UXSS Day One Wrapup


Well, it's been out there for over 24 hours now (more, if you count the original announcement at 23C3). Here's a handy wrap-up all in one place of what we know about it:

  • There are actually several "features" in Acrobat that allow functionality to be injected as anchor code in a URL.
  • It was called PDF Javascript injection, but because it's new it has to have a name, so it was dubbed (quickly) UXSS - Universal XSS.
  • One flaw as a result of these features is that anchors (arbitrary ones, in addition to page, zoom, search, XML, etc.) allow javascript to be injected.
  • This particular vulnerability requires Acrobat Reader, and a version prior to 8.
  • Attacks against this work on Windows easily because Acrobat is the de-facto standard plugin for PDF's. Works in IE, Firefox, and Opera. There should be very little Mac or Linux impact because the default PDF readers on those platforms are built-ins.
  • The Javascript is executed by the browser not by Acrobat.
  • Because the script is part of an anchor, and the browser doesn't send anchor as part of the request, server-side logs will not show a difference in a legitimate request vs. a hacked one.
  • This seems to work in all browsers such that Acrobat is used as a plugin, and that it's configured to show PDF's in the browser.
  • Clients can protect themselves by de-selecting Open PDF's in Browser Window in Acrobat Preferences - or use 8 or newer - or use a different plugin for viewing PDF's.
  • On the server side, there are several fixes: using "lContent-disposition: attachment" for all PDF's, forcing requests for PDF's through an additional 30x response to "purify" the URL bar, or using a bit tunnel with a transaction token.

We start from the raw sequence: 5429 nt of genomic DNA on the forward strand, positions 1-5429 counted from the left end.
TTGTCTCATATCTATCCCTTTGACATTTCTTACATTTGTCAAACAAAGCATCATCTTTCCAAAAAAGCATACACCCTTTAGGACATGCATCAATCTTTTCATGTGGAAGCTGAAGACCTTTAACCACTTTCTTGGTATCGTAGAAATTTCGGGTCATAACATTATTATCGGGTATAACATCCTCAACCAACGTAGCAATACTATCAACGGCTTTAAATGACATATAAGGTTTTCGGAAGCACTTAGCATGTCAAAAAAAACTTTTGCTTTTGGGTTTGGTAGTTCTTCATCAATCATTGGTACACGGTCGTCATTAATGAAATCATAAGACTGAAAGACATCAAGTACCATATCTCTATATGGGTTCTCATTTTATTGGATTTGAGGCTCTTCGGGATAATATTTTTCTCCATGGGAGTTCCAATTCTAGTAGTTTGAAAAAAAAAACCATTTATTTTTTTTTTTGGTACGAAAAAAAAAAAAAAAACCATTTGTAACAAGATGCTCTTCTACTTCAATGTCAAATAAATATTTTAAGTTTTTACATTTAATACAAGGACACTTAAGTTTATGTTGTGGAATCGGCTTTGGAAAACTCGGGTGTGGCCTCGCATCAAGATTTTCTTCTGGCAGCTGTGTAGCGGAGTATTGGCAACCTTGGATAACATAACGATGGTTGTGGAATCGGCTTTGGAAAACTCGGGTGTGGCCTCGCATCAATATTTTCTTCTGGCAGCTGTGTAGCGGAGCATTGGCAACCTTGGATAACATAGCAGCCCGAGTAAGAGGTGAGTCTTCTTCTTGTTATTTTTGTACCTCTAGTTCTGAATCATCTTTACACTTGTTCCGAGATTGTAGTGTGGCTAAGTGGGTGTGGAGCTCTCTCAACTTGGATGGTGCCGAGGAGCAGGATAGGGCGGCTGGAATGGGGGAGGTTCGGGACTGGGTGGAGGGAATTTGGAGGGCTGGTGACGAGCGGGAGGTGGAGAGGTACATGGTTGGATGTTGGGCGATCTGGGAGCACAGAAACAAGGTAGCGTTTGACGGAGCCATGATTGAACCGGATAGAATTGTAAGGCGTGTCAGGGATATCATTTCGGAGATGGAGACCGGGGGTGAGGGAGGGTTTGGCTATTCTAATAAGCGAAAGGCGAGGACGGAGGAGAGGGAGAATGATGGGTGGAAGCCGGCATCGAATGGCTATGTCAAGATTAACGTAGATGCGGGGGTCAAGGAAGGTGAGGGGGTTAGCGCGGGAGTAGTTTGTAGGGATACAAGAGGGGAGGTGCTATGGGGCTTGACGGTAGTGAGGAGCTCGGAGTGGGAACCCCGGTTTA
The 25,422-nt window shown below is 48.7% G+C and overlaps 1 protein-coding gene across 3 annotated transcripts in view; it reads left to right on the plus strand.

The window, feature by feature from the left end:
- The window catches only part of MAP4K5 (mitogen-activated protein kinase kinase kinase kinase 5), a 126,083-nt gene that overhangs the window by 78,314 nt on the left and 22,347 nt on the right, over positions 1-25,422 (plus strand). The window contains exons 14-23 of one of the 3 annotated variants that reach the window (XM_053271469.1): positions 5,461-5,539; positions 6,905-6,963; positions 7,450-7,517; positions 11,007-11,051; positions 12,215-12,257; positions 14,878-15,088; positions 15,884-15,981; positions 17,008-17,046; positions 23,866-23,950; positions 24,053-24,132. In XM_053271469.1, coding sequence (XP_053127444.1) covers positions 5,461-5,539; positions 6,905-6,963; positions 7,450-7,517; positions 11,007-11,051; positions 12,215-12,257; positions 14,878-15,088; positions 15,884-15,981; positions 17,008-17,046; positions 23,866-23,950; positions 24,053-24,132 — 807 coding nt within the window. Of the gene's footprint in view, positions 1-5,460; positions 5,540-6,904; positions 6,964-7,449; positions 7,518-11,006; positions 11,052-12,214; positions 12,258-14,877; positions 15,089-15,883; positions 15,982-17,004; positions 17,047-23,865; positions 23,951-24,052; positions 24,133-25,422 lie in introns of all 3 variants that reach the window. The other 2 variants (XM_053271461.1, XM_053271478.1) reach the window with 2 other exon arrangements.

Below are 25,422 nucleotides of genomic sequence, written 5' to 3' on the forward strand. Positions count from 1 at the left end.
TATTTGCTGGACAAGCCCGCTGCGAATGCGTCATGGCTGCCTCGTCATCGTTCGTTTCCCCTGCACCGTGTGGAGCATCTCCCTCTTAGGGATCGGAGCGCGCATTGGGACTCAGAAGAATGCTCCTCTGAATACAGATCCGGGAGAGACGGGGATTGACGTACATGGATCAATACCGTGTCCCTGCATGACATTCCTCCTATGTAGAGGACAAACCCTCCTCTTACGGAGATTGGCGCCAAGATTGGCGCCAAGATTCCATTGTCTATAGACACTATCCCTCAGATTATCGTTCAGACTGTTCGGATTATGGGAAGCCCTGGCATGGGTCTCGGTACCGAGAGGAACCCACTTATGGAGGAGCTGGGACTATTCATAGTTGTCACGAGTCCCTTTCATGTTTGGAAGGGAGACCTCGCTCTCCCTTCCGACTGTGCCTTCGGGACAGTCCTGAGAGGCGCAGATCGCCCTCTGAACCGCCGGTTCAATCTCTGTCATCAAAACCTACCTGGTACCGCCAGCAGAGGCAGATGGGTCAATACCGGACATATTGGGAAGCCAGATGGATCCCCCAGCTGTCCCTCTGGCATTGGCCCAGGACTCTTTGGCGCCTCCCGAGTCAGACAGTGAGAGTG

• The impact of this is huge. There are basically no sites that have naked PDF's for download that aren't susceptible.
  • This vulnerability is just like any other unauthenticated, reflected XSS attack - usable for lots of stuff by tricking a victim user into clicking a link. The usual suspects are session fixation and/or phishing by DOM scripting or simple redirecting.
  • Because the browser is executing the javascript, the usual client javascript controls are in place - no cross-domain XHR, no cross-domain IFRAME reading, etc.
  • This is really, really, really, really big.
  • This is the first of many, many of these types of client-side plugin vulnerabilities we're going to see.
I'm not trying to steal any thunder here - just thought I'd wrap up everything in one post. Be sure to see the link above, RSnake's blog, and WASC (particularly the mailing list).